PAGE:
- That colonialism was evil. There seems to be some resurgence of a need to propose that there might have been some good in colonialism after all. Sorry but no. Accidently, the odd good thing might have happened. But that is no justification.
- The Holocaust happened and was horrific.
- The atom bomb was inexcusable. (even if, you know, the war would have gone on and the bad guys may have won, so it’s okay that we condemn generations of them to cancer).
- The caste system is wrong (no, it was not just assigning people to different occupations. Please.)
- That slavery was a blight on human history (No, African-Americans should not get over it).
- People have the right to body autonomy at the very least.
These are scattered thoughts, not a review
- Overall, I liked it.
- I like books about art, so I was prone to like it. The artwork at the centre of the book by a little know artist, a painting I would have otherwise looked at and gone meh. But the characters in the book read so much significance into it, which is exactly what art does. It’s the details, the more you look at it, that you realize the thing is not the obvious thing but a spark something else (yeah, I’m being articulate here). But apart from that, how the book set up that one painting as a touchstone – or keystone as Theo calls it – speaks so much to the idea of the art object as fetish.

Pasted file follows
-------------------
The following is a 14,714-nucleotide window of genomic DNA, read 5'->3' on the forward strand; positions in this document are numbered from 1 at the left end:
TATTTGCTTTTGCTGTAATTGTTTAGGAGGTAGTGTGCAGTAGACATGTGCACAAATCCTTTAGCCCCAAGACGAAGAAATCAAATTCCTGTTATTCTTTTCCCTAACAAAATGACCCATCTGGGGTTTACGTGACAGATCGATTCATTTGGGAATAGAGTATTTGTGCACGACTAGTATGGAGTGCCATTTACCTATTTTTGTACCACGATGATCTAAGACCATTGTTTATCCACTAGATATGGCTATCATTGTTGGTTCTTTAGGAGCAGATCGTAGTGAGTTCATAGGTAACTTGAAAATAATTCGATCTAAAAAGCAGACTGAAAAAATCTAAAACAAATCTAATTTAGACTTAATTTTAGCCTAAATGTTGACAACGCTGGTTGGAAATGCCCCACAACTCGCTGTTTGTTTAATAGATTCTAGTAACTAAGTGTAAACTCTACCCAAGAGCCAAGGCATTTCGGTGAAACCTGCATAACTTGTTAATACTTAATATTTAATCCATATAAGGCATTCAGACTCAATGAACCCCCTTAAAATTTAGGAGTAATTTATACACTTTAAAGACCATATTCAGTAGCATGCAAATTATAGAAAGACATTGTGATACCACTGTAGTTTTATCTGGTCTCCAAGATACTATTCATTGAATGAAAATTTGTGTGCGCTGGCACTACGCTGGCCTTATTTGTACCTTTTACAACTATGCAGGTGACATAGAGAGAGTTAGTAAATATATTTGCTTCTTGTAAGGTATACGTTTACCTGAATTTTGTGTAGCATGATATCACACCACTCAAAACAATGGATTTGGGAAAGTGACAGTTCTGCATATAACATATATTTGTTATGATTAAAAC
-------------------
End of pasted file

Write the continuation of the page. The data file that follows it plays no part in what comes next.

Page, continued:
- The book is also a bildungsroman and I’m a sucker for that too. It’s been compared to Dickens (well, Great Expectations I guess), but I’m not a fan of Dickens – sacrilegiously, I don’t think I’ve read an entire Dickens novel ever although I’ve read the abridged versions as a kid so I feel like I have (and maybe I will remedy that). I thought it was more Cacther in the Rye in spirit, what with the precocious New York boys and all.
- That said, why does Donna Tartt seem to always have male protagonists? (oh wait, I realize the middle book doesn’t). I wasn’t a great fan of The Secret History. I hated all the characters in that book. The protagonist was tolerable but just about; it was never clear to me why he was so enamored of the others. Even the horrible thing they did was pretty obvious. There’s a better book about girls obsessed with their Latin teacher with a deep dark mystery that I read. Maybe because it has girls, and their feelings and motivations and characters are better drawn.
- People have said they didn’t like anyone in this book either, but I liked Theo (mostly) and even Boris and definitely Andy. In fact, I disliked Theo the most when he chose not to call Andy when he came to New York.